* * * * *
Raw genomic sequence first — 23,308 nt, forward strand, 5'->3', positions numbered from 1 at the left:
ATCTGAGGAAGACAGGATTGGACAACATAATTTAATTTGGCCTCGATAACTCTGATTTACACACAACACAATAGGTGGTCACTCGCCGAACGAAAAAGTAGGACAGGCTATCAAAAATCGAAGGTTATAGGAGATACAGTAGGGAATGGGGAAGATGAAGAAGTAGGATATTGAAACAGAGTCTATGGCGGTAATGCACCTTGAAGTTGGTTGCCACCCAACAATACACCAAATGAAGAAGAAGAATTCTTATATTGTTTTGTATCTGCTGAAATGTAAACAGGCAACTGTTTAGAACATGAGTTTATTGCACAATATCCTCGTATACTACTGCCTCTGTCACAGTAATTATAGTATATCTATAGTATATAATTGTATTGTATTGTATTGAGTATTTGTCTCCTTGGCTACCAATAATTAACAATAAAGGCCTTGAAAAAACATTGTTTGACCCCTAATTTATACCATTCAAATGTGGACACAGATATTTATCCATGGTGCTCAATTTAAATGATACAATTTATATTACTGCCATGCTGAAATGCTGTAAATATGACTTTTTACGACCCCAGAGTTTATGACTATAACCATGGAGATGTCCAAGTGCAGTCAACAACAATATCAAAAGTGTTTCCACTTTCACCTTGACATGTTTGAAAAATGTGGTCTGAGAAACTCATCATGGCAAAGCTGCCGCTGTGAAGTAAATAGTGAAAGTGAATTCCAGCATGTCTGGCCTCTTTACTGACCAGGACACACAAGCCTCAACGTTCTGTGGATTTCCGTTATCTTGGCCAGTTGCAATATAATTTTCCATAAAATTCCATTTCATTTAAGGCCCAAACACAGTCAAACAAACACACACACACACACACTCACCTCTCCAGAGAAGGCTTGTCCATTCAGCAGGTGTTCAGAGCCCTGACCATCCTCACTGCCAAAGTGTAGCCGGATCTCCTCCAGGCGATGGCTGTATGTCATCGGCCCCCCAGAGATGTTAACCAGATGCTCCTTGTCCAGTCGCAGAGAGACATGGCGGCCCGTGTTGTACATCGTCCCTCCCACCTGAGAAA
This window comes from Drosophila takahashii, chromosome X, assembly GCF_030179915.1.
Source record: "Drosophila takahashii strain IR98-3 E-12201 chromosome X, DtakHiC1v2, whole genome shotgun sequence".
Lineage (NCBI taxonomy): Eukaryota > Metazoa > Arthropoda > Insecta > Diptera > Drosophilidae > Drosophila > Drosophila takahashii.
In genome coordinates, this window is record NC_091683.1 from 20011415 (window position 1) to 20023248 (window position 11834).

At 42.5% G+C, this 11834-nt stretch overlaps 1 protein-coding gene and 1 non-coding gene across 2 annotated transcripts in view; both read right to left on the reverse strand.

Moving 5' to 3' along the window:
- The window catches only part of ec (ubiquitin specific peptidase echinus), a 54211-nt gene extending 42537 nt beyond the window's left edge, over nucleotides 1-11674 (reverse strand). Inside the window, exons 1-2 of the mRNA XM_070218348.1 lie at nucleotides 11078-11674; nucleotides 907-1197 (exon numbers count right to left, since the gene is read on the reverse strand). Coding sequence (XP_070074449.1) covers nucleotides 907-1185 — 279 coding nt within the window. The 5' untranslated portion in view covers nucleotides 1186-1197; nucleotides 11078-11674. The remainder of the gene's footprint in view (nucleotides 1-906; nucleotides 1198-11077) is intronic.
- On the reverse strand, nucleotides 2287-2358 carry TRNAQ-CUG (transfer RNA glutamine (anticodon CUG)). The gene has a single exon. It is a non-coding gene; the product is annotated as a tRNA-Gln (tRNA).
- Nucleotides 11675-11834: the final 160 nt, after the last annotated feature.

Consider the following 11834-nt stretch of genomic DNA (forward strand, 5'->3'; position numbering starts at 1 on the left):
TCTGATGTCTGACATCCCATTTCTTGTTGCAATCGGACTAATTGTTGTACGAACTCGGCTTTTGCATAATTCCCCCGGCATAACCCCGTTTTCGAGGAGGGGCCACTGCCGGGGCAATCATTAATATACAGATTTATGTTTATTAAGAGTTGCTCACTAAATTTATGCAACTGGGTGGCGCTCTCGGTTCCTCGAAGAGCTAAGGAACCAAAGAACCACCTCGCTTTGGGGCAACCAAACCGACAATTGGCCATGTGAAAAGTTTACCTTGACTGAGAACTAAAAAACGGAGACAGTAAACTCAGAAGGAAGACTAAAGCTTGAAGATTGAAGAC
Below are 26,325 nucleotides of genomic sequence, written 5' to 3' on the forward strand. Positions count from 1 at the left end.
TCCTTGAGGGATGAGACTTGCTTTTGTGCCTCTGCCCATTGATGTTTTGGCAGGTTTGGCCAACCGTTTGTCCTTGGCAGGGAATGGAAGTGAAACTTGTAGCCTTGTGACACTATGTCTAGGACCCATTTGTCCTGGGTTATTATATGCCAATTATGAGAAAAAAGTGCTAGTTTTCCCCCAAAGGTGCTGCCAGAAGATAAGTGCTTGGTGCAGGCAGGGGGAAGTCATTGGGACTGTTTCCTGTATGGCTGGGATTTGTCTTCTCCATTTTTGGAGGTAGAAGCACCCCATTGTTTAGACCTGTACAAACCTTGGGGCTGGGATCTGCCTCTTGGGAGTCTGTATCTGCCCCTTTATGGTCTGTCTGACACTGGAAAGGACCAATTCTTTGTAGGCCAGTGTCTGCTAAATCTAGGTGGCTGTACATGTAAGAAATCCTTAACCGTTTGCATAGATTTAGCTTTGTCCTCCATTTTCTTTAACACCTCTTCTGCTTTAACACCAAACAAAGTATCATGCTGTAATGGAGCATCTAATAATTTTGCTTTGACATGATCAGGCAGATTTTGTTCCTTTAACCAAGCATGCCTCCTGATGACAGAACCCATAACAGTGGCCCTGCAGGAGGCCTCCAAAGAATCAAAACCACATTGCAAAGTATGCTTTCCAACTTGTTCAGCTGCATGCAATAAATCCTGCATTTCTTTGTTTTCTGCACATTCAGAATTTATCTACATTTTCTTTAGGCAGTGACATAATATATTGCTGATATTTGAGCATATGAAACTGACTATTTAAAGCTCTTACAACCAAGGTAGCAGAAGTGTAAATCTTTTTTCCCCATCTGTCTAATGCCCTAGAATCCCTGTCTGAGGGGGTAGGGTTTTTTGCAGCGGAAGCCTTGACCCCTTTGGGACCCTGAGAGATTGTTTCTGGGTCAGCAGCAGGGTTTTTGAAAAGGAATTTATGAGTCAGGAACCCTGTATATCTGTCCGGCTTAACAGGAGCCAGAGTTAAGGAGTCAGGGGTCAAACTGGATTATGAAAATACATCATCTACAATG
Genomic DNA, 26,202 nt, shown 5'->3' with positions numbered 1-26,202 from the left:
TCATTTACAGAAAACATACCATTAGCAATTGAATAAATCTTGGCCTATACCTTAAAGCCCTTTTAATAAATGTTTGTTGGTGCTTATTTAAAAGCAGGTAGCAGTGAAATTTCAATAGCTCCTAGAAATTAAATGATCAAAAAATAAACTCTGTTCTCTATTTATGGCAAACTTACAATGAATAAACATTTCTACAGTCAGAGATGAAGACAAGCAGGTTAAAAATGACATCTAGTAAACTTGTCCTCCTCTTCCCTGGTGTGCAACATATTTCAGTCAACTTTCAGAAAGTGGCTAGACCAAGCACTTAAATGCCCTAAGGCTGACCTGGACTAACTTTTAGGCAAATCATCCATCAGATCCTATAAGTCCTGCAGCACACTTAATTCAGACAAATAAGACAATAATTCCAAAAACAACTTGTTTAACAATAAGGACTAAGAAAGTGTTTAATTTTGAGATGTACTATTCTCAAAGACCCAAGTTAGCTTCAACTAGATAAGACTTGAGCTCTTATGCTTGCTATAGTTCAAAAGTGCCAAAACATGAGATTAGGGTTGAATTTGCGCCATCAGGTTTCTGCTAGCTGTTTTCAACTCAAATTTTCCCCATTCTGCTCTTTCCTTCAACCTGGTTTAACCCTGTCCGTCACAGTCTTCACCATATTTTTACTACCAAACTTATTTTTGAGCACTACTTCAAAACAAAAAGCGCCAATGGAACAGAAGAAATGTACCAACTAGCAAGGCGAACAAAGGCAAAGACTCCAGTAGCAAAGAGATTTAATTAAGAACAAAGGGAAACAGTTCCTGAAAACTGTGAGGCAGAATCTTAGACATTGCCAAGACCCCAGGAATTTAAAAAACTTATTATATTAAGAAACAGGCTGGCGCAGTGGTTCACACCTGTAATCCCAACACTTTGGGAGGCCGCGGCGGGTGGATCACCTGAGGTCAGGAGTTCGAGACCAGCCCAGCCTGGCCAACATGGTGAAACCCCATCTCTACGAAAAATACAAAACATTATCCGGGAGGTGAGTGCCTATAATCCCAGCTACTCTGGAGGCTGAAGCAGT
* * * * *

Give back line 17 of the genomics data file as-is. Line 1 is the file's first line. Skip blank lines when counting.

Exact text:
TCATTTACAGAAAACATACCATTAGCAATTGAATAAATCTTGGCCTATACCTTAAAGCCCTTTTAATAAATGTTTGTTGGTGCTTATTTAAAAGCAGGTAGCAGTGAAATTTCAATAGCTCCTAGAAATTAAATGATCAAAAAATAAACTCTGTTCTCTATTTATGGCAAACTTACAATGAATAAACATTTCTACAGTCAGAGATGAAGACAAGCAGGTTAAAAATGACATCTAGTAAACTTGTCCTCCTCTTCCCTGGTGTGCAACATATTTCAGTCAACTTTCAGAAAGTGGCTAGACCAAGCACTTAAATGCCCTAAGGCTGACCTGGACTAACTTTTAGGCAAATCATCCATCAGATCCTATAAGTCCTGCAGCACACTTAATTCAGACAAATAAGACAATAATTCCAAAAACAACTTGTTTAACAATAAGGACTAAGAAAGTGTTTAATTTTGAGATGTACTATTCTCAAAGACCCAAGTTAGCTTCAACTAGATAAGACTTGAGCTCTTATGCTTGCTATAGTTCAAAAGTGCCAAAACATGAGATTAGGGTTGAATTTGCGCCATCAGGTTTCTGCTAGCTGTTTTCAACTCAAATTTTCCCCATTCTGCTCTTTCCTTCAACCTGGTTTAACCCTGTCCGTCACAGTCTTCACCATATTTTTACTACCAAACTTATTTTTGAGCACTACTTCAAAACAAAAAGCGCCAATGGAACAGAAGAAATGTACCAACTAGCAAGGCGAACAAAGGCAAAGACTCCAGTAGCAAAGAGATTTAATTAAGAACAAAGGGAAACAGTTCCTGAAAACTGTGAGGCAGAATCTTAGACATTGCCAAGACCCCAGGAATTTAAAAAACTTATTATATTAAGAAACAGGCTGGCGCAGTGGTTCACACCTGTAATCCCAACACTTTGGGAGGCCGCGGCGGGTGGATCACCTGAGGTCAGGAGTTCGAGACCAGCCCAGCCTGGCCAACATGGTGAAACCCCATCTCTACGAAAAATACAAAACATTATCCGGGAGGTGAGTGCCTATAATCCCAGCTACTCTGGAGGCTGAAGCAGT